Leatherbacks Help to Map the Pacific
Tagging of Pacific Pelagics (TOPP)
Hoping to gain an organism’s-eye view of the aquatic world, scientists from various institutions have joined together under the Tagging of Pacific Pelagics (TOPP) research project to tag more than 1,800 specimens of 21 large marine species, including tunas, seabirds, sharks, whales, sea lions, and sea turtles. As these animals move about the Pacific, the high-tech tags they carry gather information that is instantly transmitted to onshore labs. Those data become part of a global-scale project called the Census of Marine Life, an international endeavor to determine what lives, has lived, and will live in the world’s oceans.
Given that leatherbacks spend nearly all of their long lives at sea, understanding their feeding and migration routes is critical to our ability to mitigate the human-induced threats that endanger them. Since 2001, TOPP researchers have been attaching satellite transmitting backpacks to leatherbacks with unique tags that not only track the turtles’ movements as they feed and migrate but also record the depths of their dives and collect oceanographic information such as temperature at varying depths and locations—data that are otherwise very costly to obtain. Since 2004, more than 50 leatherbacks have been tagged at their nesting beaches by different research groups Leatherbacks Help to Map the Pacific at Playa Grande, Costa Rica, and from foraging grounds in California’s Monterey Bay.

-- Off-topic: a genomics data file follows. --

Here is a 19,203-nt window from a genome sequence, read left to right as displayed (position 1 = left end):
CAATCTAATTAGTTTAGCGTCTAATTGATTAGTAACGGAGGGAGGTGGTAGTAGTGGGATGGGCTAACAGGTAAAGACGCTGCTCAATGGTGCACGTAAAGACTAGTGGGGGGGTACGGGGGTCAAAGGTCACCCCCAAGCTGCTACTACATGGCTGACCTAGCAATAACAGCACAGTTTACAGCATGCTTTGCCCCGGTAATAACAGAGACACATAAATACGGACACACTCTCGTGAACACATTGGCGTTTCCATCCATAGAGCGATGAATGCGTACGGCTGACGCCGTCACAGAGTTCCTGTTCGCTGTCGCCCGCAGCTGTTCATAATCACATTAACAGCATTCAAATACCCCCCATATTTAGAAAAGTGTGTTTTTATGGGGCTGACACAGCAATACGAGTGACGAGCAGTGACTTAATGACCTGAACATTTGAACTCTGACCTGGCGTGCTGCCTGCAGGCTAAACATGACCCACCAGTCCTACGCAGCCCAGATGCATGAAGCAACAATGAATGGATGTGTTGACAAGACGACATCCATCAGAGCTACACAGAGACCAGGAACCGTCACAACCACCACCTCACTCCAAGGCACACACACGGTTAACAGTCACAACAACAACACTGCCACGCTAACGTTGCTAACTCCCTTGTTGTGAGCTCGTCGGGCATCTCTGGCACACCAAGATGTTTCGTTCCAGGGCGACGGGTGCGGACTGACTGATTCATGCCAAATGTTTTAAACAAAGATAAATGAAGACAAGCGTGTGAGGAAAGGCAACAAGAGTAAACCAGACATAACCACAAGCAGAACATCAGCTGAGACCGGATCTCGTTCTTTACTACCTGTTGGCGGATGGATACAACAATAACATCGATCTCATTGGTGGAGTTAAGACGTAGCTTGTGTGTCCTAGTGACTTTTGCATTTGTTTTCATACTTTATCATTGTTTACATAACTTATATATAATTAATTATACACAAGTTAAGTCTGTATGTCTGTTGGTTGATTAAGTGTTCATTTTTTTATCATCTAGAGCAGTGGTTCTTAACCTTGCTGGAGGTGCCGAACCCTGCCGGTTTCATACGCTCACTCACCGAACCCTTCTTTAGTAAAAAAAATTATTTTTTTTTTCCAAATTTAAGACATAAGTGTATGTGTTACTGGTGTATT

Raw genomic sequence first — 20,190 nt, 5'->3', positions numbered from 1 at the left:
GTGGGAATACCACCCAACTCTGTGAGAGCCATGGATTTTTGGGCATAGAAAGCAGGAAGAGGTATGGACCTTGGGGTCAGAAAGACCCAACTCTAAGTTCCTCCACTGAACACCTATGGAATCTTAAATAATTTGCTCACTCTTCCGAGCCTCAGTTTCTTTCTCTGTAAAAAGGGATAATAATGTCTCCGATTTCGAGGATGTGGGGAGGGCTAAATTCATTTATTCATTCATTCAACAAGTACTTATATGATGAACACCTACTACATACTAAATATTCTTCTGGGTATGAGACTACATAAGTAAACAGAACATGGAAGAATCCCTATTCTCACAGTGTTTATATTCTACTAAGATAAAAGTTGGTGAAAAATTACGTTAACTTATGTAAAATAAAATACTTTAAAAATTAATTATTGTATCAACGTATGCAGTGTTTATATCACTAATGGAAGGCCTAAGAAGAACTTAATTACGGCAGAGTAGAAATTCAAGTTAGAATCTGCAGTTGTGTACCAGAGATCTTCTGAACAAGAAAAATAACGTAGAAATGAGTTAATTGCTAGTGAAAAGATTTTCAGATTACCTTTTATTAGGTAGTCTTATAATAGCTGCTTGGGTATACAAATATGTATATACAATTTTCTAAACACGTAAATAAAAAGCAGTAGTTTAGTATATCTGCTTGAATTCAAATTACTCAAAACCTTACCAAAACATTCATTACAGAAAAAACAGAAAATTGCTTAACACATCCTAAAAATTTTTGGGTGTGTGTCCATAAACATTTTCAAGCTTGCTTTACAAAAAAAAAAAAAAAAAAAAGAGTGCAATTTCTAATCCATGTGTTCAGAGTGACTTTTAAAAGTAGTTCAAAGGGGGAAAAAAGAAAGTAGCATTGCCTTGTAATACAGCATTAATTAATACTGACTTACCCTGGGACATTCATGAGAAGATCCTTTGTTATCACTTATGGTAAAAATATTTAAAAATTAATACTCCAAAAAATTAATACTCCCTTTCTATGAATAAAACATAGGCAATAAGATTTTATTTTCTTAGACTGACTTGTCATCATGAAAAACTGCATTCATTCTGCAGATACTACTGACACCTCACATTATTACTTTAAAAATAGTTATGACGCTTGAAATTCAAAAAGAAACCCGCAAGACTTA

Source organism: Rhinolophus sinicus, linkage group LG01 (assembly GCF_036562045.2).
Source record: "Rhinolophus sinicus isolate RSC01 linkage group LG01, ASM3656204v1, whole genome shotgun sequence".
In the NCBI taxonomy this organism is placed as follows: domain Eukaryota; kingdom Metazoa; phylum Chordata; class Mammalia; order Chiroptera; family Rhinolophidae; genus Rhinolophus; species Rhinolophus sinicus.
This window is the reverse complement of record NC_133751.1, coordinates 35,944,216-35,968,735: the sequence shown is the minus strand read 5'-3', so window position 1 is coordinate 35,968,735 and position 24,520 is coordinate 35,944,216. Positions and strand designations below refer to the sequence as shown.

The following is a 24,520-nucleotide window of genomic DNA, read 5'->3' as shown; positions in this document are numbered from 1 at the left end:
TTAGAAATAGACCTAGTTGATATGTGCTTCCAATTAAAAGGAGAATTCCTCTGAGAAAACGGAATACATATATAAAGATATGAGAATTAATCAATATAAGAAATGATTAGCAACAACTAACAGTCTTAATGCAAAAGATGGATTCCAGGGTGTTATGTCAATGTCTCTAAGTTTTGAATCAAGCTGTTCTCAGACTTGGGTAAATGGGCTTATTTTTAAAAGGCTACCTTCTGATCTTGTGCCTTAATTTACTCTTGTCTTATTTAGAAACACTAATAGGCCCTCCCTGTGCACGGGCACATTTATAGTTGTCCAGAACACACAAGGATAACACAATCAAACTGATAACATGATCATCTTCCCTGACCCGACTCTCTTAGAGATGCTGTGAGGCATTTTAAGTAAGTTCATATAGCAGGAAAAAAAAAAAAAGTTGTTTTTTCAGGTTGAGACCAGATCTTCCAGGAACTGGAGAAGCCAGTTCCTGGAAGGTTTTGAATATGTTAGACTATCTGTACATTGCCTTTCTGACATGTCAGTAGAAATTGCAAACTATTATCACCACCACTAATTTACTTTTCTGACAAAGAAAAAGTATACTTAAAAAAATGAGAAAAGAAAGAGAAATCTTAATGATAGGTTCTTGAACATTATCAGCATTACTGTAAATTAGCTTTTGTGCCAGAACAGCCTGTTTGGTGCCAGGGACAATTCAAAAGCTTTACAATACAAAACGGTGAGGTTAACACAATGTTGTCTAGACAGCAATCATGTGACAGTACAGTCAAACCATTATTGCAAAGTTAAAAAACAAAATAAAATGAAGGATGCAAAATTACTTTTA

Pioneers in the fascinating new field of satellite tracking, TOPP scientists and their collaborators are gaining an understanding of how the open-ocean ecosystems work. By learning where animals travel and what factors control these migrations, they will provide information that is critical to shaping responsible ocean policies.
The Tagging of Pacific Pelagics (TOPP) program is an international, multidisciplinary research project that utilizes electronic tags to study migration patterns of large open-ocean animals and to understand the factors that control these movements. Jointly run by Stan- ford University, University of California Santa Cruz, U.S. National Oceanic and Atmospheric Administration’s Pacific Fisheries Ecosystems Lab, and the Monterey Bay Aquarium, the TOPP program is part of the global Census of Marine Life, a ten-year initiative to assess and explain the diversity, distribution, and abundance of marine life in the oceans—past, present, and future. www.toppcensus.org.
This article originally appeared in SWOT Report, vol. 1 (2006). Click here to download the entire article as a PDF.